Know the fire danger ratings
They could save your life
Australia’s fire danger rating system has been improved and simplified to make it easier for you to make decisions to stay safe on days of fire danger risk.
Across the country, fire and emergency services are applying nationally consistent colours, signs and terminology. This means that wherever you go in Australia, and whatever the season or bushfire fuels you’re surrounded by, you can understand the level of threat and what you need to do to stay safe.
Why are fire danger ratings important?
Australia is a continent prone to bushfire which can pose considerable danger to lives and property. Fire danger ratings predict and describe the potential level of danger, should a bushfire start.
Fire danger ratings are important because they provide you with information to take action to protect yourself and others from the potentially dangerous impacts of bushfire. They also provide emergency services with information that supports decision-making.
Know the fire danger ratings
The move to a simpler system is informed by extensive community consultation and backed by improvements in science, which will mean we can better predict areas of greater risk on days of fire danger.
The Australian Fire Danger Rating System uses four easy to recognise rating levels, each with a message to encourage you to take action to protect yourself and others in the face of bushfire risk.
The fire danger rating levels are:
The white bar under Moderate indicates No Rating for days where no proactive action is required by a community. This does not mean that fires cannot happen, but that any fires that start are not likely to move or act in a way that threatens the safety of the community.
Know what to do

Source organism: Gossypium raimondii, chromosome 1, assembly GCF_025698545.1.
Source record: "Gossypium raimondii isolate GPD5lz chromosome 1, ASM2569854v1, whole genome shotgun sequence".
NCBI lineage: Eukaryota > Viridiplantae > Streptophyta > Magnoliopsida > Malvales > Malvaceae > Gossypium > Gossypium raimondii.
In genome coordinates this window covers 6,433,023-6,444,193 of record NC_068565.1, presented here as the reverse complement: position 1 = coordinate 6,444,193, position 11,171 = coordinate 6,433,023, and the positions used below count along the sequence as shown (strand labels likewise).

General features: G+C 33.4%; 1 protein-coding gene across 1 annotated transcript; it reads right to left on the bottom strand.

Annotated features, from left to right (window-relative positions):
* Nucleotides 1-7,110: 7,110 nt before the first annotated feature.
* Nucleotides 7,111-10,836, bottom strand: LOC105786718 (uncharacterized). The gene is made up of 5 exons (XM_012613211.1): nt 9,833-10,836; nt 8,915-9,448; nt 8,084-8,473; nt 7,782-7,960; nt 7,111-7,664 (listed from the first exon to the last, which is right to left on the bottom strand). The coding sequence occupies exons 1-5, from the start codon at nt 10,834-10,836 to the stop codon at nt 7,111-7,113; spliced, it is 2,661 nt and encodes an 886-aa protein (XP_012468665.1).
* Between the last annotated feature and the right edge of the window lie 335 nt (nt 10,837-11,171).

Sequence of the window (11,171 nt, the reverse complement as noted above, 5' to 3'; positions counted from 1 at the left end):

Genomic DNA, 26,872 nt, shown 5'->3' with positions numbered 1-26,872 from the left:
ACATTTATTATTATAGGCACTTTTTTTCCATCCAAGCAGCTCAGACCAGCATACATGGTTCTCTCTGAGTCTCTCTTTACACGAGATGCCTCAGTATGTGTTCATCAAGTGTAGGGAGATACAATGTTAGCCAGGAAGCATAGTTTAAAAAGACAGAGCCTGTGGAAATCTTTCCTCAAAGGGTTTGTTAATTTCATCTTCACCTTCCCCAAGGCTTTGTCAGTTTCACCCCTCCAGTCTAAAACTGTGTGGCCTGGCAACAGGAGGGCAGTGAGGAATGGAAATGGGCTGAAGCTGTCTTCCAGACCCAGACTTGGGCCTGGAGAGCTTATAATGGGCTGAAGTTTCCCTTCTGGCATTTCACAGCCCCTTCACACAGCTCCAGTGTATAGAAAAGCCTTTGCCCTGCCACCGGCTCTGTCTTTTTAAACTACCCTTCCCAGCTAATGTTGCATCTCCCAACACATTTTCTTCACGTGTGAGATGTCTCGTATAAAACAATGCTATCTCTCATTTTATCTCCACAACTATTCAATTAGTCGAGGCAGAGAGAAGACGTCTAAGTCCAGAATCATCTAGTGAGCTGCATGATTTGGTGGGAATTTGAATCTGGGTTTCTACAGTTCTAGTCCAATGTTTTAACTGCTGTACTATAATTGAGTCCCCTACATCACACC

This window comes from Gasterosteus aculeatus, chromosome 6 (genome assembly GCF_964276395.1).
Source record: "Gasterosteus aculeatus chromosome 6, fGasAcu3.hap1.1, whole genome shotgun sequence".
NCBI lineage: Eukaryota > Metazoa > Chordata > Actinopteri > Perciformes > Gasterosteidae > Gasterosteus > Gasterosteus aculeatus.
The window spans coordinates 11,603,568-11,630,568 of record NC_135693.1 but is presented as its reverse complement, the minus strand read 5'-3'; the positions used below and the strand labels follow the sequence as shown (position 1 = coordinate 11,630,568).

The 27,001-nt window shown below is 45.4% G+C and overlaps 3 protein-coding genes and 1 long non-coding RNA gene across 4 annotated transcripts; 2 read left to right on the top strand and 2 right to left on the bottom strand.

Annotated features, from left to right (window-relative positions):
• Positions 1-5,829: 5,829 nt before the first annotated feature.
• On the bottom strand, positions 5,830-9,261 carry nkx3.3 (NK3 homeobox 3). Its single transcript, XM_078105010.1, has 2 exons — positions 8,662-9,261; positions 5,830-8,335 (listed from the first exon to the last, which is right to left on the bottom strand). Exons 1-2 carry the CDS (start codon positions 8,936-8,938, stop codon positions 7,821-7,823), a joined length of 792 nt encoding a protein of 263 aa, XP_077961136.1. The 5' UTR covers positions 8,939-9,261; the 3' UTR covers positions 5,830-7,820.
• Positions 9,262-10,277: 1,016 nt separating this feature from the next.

Calls to action
Fire danger ratings are used on days when there’s a risk of fires and you need to take action. The higher the fire danger, the more dangerous the conditions and the greater the consequences if a fire starts.
If you’re in an area near bush or grasslands, you’re in a bushfire risk area. Identify a safer location. A safer location may include an area well away from bushland. If you’re in a remote area, consider going to a built-up area that may offer safety.
Plan and prepare.
Most fires can be controlled.
Be ready to act.
Fires can be dangerous.
There’s a heightened risk. Be alert for fires in your area.
Decide what you will do if a fire starts.
If a fire starts, your life and property may be at risk. The safest option is to avoid bushfire risk areas.
Take action now
to protect your life and property.
Fires will spread quickly and be extremely dangerous.
These are dangerous fire conditions.
Check your bushfire plan and ensure that your property is fire ready.
If a fire starts, take immediate action. If you and your property are not prepared to the highest level, go to a safer location well before the fire impacts.
Reconsider travel through bushfire risk areas.
For your survival,
leave bushfire risk areas
If a fire starts and takes hold, lives are likely to be lost.
These are the most dangerous conditions for a fire.
Your life may depend on the decisions you make, even before there is a fire.
Stay safe by going to a safer location early in the morning or the night before.
Homes cannot withstand fires in these conditions. You may not be able to leave, and help may not be available.
Monitor conditions and official sources for warnings. Adhere to local regulations governing fire activity. Ensure any industrial or agricultural activities adhere to relevant industry guidelines. If a fire starts near you, take action immediately to protect your life. Do not wait for a warning.
Fire danger information may be broadcast on television, radio and printed in newspapers.
Or you may see the current fire danger rating level on roadside signs, on social media, in apps or websites.
These are good prompts for you to seek more information from your state or territory’s fire and emergency services portal.
This website presents information about the new fire danger rating for the public.
More information about the Australian Fire Danger Rating System is available from AFAC, the National Council for fire and emergency services, at www.afac.com.au/initiative/afdrs or seek information from your state or territory fire and emergency service agency: